you can be replaced
When I was a boy I saw a sign that said “Look alive – you can be replaced by a button.” Shebna was learning that he was not so important that he was irreplaceable. He would be replaced by someone who not only could do his job as steward, but could also be a father to the citizens and family of Judah. In other words, Eliakim would be more spiritually qualified than Shebna had been. Today, we pause to reflect on our own qualifications for leadership and ministry. If we are not too full of ourselves, we know that somewhere there are those who have skills to do what we do better than we are doing it. Maturity entails recognizing this, and trusting the LORD to make up the difference. A mature leader does not worry about being the best. A mature leader is more concerned about being real. That authenticity factor was what made the difference between Shebna — on his way out – and Eliakim who would replace him.
LORD, give us mature hearts that beat with authentic concern for others, and authentic relationships with you.
— “And the LORD God said, ‘Now that the man has become like one of us, knowing good and evil, he must not be allowed to stretch out his hand and take also from the tree of life and eat, and live forever. ’” Genesis 3:22 (NET)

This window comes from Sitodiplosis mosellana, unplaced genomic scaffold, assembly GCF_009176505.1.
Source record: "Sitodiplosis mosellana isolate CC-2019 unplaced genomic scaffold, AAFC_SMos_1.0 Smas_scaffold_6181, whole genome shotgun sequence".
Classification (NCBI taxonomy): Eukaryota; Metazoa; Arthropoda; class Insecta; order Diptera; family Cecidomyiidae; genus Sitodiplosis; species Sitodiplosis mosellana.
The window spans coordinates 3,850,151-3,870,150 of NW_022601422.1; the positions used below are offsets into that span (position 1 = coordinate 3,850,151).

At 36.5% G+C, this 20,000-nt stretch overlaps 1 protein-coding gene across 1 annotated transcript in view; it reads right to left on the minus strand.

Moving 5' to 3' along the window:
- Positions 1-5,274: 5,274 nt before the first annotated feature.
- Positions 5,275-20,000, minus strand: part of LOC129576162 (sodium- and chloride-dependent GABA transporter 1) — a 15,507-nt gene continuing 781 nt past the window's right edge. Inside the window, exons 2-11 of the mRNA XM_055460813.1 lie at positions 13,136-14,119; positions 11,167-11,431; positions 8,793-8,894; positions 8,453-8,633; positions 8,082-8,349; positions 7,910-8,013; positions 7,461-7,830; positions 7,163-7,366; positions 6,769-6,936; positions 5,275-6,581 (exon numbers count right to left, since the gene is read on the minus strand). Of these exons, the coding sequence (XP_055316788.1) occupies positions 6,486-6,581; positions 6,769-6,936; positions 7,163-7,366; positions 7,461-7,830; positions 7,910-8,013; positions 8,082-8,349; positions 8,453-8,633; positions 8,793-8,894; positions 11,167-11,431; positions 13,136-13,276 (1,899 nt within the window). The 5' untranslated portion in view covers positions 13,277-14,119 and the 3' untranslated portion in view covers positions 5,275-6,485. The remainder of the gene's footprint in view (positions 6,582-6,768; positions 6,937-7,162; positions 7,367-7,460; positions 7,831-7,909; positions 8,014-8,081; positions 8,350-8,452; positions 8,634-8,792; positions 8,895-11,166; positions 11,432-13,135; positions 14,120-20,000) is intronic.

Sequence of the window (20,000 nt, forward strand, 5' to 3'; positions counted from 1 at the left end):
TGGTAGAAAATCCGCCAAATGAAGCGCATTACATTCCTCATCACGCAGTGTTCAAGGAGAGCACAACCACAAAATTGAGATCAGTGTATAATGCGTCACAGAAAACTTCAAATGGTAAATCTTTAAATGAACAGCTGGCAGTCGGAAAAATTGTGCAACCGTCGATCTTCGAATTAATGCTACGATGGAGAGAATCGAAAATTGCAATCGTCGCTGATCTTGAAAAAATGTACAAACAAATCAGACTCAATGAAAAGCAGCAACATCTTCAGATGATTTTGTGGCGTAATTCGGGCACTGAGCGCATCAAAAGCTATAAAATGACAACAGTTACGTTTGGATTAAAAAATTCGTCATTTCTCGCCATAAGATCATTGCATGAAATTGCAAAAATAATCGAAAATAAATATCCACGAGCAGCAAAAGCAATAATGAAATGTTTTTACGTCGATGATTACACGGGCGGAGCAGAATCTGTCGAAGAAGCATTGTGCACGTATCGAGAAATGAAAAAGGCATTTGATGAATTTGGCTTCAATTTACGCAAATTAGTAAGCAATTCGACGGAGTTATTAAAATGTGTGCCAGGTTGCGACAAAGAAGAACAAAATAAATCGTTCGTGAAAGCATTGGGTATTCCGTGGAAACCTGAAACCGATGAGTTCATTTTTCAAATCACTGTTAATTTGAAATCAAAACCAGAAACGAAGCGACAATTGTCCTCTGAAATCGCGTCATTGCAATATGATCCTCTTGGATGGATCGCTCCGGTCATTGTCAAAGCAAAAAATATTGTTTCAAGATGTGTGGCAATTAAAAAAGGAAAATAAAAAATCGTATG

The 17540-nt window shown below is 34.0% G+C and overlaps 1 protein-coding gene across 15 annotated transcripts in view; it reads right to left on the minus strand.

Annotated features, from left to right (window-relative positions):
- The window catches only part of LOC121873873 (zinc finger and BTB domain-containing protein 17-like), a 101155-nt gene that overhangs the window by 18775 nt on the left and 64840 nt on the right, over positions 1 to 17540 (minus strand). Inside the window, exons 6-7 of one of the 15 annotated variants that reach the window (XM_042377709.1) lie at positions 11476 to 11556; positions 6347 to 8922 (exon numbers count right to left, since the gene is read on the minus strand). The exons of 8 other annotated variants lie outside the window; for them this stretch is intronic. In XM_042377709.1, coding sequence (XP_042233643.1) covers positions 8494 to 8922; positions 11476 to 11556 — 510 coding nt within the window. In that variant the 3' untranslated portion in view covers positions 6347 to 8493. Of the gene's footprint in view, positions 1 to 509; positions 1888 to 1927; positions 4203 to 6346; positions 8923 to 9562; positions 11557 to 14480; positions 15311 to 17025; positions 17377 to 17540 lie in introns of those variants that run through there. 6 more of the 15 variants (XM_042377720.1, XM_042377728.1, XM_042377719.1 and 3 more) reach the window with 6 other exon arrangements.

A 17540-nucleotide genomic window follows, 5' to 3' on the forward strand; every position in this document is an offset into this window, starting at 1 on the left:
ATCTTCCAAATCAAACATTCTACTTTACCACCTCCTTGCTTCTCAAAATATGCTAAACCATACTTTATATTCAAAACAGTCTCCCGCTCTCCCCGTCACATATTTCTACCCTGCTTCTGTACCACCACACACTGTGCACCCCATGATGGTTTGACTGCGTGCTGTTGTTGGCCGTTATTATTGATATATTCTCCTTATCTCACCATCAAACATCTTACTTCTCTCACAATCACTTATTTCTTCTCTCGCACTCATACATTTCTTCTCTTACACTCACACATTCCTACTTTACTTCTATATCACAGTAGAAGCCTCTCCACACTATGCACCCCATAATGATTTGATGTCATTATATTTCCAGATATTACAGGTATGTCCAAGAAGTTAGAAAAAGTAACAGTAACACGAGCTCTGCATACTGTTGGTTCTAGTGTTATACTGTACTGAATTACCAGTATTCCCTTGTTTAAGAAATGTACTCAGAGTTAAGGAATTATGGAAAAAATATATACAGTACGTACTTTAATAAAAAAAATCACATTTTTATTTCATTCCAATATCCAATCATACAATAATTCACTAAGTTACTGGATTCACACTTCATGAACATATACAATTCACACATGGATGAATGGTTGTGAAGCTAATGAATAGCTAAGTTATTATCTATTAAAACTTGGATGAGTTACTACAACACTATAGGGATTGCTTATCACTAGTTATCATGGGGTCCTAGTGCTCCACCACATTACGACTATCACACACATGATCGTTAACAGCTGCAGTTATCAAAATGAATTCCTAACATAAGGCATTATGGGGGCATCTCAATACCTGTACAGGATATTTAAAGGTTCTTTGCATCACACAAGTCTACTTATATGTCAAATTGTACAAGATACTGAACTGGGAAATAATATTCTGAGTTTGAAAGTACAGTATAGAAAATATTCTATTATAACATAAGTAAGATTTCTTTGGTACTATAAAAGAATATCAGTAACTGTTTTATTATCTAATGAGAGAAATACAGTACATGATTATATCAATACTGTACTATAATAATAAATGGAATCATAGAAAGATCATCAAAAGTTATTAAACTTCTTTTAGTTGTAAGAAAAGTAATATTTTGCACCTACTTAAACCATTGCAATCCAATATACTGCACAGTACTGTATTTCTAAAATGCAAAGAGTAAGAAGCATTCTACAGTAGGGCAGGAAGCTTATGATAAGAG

Some translations of this text (like the NET) have God forbidding sinful humanity the tree of life, therefore making us mortal. The literal text has God saying it more emphatically: “lest he put forth his hand, and take also of the tree of life, and eat, and live for ever” (KJV). The idea is that such a thing would be the worst imaginable fate: immortality is a curse to sinful man. So, until God takes care of our sin problem, eternal life is off limits.
For God to have not driven us out of Eden would have been to condemn us to an eternity of sin. God is not irresponsible. He would not curse us with immortality in our fallen state. He allowed death so that we would return to him for redemption and deliverance from sin. I. C. Agagbor says He ‘mercifully drove (Adam and Eve)… out of the Garden of Eden because if they had eaten of the fruit of life, they would have become immortal without the opportunity for repentance and salvation.’
The fall in the Garden is the bad news with which God wants us to compare his good news. There is a new tree that he wants us to partake of. It is Calvary’s tree. God in his grace wants us to look at that symbol of life that became death to us all, and see his Son dying on it as a sign of his grace. The loss of the tree of life symbolized our lost relationship with God, and mortality was one of the many repercussions of that loss. The death of Christ on the cross by God’s grace allows us another chance at the tree of life in the holy city, after sin and its consequences are a thing of the past.